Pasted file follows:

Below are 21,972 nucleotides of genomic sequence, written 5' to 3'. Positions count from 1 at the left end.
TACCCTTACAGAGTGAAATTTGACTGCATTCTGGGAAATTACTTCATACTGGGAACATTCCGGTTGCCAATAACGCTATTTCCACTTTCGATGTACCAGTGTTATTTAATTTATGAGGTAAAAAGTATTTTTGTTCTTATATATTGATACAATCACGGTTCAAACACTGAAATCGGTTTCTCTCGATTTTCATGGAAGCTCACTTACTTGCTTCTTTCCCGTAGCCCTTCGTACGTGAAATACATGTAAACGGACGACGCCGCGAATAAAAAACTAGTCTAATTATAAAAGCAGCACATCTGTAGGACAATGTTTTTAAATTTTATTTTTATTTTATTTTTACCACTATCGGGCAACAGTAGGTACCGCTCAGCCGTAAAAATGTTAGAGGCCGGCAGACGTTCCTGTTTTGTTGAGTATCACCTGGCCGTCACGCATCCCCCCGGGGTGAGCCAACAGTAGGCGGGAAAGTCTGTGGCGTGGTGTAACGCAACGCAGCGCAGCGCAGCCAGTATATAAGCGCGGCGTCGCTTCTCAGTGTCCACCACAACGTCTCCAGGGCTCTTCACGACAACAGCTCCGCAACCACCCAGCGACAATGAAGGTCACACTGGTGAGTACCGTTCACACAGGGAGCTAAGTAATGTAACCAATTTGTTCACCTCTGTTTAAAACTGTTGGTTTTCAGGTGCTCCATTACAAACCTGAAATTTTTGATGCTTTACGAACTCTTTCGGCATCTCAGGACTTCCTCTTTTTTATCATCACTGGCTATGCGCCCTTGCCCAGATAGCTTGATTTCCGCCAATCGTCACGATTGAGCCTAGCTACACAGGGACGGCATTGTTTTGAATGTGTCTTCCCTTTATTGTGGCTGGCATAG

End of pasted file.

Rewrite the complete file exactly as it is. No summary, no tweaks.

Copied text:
Below are 21,972 nucleotides of genomic sequence, written 5' to 3'. Positions count from 1 at the left end.
TACCCTTACAGAGTGAAATTTGACTGCATTCTGGGAAATTACTTCATACTGGGAACATTCCGGTTGCCAATAACGCTATTTCCACTTTCGATGTACCAGTGTTATTTAATTTATGAGGTAAAAAGTATTTTTGTTCTTATATATTGATACAATCACGGTTCAAACACTGAAATCGGTTTCTCTCGATTTTCATGGAAGCTCACTTACTTGCTTCTTTCCCGTAGCCCTTCGTACGTGAAATACATGTAAACGGACGACGCCGCGAATAAAAAACTAGTCTAATTATAAAAGCAGCACATCTGTAGGACAATGTTTTTAAATTTTATTTTTATTTTATTTTTACCACTATCGGGCAACAGTAGGTACCGCTCAGCCGTAAAAATGTTAGAGGCCGGCAGACGTTCCTGTTTTGTTGAGTATCACCTGGCCGTCACGCATCCCCCCGGGGTGAGCCAACAGTAGGCGGGAAAGTCTGTGGCGTGGTGTAACGCAACGCAGCGCAGCGCAGCCAGTATATAAGCGCGGCGTCGCTTCTCAGTGTCCACCACAACGTCTCCAGGGCTCTTCACGACAACAGCTCCGCAACCACCCAGCGACAATGAAGGTCACACTGGTGAGTACCGTTCACACAGGGAGCTAAGTAATGTAACCAATTTGTTCACCTCTGTTTAAAACTGTTGGTTTTCAGGTGCTCCATTACAAACCTGAAATTTTTGATGCTTTACGAACTCTTTCGGCATCTCAGGACTTCCTCTTTTTTATCATCACTGGCTATGCGCCCTTGCCCAGATAGCTTGATTTCCGCCAATCGTCACGATTGAGCCTAGCTACACAGGGACGGCATTGTTTTGAATGTGTCTTCCCTTTATTGTGGCTGGCATAG